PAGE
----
On Tuesday 29th, the US heralded what was known as ‘National Privacy Day’ – an initiative backed by the likes of Apple CEO Tim Cook, who took to Twitter to extoll its virtues. However, while Cook’s message may have been innocent enough, it appears that poor timing led to his firm announcing and acknowledging that there has been an exploit available in their popular FaceTime app which allows access to eavesdroppers.
According to BBC News, the reported bug in the popular video-conferencing software – a staple of iPhones and iPads – would allow Apple device users to send audio and even video to callers even if they didn’t agree to pick up. This flaw, while not affecting all users, was raised by popular industry blog 9to5Mac, leading news to travel all the way to the very top of the chain. The exploit could mean that many iPhone and Mac users could have been delivering sound and vision to callers without receivers ever having knowledge. 9to5Mac in fact advised that blocking calls or switching off devices may have delivered full video as well as audio to recipients.
FaceTime Bug In Apple Devices [video]
Apple has been quick to acknowledge the worrying bug, having advised that they are currently working on a fix to the issue expected to be rolled out in a few days’ time. It’s thought that the main users at stake will be those using the app on iOS 12.1 or newer, though, as stated, some Mac users may also be affected.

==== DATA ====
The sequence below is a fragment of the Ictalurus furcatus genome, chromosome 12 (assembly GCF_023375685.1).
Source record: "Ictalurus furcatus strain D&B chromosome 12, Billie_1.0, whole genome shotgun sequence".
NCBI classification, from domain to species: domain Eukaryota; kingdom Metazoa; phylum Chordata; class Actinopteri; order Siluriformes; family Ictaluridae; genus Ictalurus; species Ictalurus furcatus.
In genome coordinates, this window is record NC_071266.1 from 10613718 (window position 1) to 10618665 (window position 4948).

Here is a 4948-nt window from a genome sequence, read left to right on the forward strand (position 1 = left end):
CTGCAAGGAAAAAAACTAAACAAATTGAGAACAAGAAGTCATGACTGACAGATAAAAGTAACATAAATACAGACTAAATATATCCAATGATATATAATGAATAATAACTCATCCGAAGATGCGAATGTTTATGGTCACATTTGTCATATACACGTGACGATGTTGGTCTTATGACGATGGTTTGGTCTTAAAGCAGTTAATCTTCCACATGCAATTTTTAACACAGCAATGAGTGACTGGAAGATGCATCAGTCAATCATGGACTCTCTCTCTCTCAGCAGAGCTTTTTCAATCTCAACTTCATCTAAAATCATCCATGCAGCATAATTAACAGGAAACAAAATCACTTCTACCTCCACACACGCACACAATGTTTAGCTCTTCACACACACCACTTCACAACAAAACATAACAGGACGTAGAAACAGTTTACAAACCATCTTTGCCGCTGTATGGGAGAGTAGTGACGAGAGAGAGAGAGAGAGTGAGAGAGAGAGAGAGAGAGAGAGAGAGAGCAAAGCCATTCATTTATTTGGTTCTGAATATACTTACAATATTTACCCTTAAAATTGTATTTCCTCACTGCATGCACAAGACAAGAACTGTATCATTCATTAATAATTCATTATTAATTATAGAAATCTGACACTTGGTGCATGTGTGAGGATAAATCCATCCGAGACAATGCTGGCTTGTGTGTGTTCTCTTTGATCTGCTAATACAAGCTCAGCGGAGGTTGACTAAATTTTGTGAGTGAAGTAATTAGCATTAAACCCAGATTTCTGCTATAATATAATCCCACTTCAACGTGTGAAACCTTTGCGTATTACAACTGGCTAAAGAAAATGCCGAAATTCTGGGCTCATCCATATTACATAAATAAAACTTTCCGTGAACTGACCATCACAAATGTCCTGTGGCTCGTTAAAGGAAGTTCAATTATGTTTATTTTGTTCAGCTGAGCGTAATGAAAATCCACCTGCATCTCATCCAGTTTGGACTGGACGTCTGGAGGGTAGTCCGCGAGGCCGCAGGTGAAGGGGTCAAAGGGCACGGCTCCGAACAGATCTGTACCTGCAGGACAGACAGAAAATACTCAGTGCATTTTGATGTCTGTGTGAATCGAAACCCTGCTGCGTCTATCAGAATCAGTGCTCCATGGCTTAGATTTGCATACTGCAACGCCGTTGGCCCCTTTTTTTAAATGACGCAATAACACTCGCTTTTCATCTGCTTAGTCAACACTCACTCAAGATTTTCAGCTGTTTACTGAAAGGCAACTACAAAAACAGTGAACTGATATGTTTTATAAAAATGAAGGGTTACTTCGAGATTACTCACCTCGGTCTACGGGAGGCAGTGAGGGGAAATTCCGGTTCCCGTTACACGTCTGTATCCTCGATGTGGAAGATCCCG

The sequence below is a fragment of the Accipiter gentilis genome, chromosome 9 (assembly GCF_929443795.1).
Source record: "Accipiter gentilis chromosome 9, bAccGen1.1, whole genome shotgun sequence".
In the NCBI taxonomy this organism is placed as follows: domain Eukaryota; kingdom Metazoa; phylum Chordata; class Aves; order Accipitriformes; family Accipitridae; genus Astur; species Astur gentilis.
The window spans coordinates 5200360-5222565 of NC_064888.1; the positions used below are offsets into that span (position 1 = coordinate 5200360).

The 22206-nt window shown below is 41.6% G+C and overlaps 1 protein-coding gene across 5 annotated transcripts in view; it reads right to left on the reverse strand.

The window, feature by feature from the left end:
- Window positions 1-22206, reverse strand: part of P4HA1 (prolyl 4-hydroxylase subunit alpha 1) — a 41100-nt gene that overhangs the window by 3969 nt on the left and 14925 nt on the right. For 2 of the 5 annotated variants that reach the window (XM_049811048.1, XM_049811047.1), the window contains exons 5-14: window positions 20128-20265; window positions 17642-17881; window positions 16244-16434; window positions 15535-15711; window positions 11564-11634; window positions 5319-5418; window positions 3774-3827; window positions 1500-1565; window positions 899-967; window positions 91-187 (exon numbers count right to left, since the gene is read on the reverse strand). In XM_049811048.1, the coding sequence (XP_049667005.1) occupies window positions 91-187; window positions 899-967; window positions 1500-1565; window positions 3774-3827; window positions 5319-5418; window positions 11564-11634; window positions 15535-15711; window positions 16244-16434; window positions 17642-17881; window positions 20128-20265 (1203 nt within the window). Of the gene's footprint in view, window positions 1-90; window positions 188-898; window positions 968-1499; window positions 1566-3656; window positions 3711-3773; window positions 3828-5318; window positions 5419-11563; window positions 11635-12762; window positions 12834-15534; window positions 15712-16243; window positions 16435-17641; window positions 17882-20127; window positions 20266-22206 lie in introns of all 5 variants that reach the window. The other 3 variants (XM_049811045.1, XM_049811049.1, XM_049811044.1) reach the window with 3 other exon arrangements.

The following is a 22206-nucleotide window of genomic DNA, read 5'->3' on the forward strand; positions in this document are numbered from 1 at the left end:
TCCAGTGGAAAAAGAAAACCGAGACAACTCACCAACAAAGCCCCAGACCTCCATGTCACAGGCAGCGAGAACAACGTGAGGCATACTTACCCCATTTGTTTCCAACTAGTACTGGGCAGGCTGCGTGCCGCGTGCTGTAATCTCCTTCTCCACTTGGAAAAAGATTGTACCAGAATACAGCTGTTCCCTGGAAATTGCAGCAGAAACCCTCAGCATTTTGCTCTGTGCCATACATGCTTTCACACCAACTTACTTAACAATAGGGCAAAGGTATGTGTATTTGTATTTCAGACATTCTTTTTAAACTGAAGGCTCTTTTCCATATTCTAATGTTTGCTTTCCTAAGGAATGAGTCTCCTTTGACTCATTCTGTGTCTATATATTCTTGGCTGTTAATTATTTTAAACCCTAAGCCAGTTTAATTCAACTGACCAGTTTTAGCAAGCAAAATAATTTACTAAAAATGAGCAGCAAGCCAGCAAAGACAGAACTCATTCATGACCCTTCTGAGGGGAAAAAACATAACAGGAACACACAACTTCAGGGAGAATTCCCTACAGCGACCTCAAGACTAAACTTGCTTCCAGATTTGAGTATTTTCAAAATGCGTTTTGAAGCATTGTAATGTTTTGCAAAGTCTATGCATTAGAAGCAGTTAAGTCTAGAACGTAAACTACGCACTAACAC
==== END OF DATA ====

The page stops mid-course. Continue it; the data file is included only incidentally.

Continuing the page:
The eavesdropping exploit is thought to come into play when a group chat is initiated, and as such, Apple has reportedly disabled the app from allowing such connections as a temporary measure.
Many have advised that, until an update arrives, simply switching off FaceTime altogether may be a worthwhile measure – especially if it is something you don’t use too often, if at all.
Apple’s recent push to hold privacy in high regard may have been dealt a fairly large blow with the news of this recent bug – its revelation is being regarded as fairly poor timing indeed – the firm will likely double down and continue to push for privacy credentials ahead of their latest device reveals at some point during the latter half of 2019. In a year where the firm has also had to handle a few shaky moments on the stock market, 2019 could prove to be a challenge for Apple in general.
Flaw in FaceTime Allows Others to Listen in Before You Answer Call [video]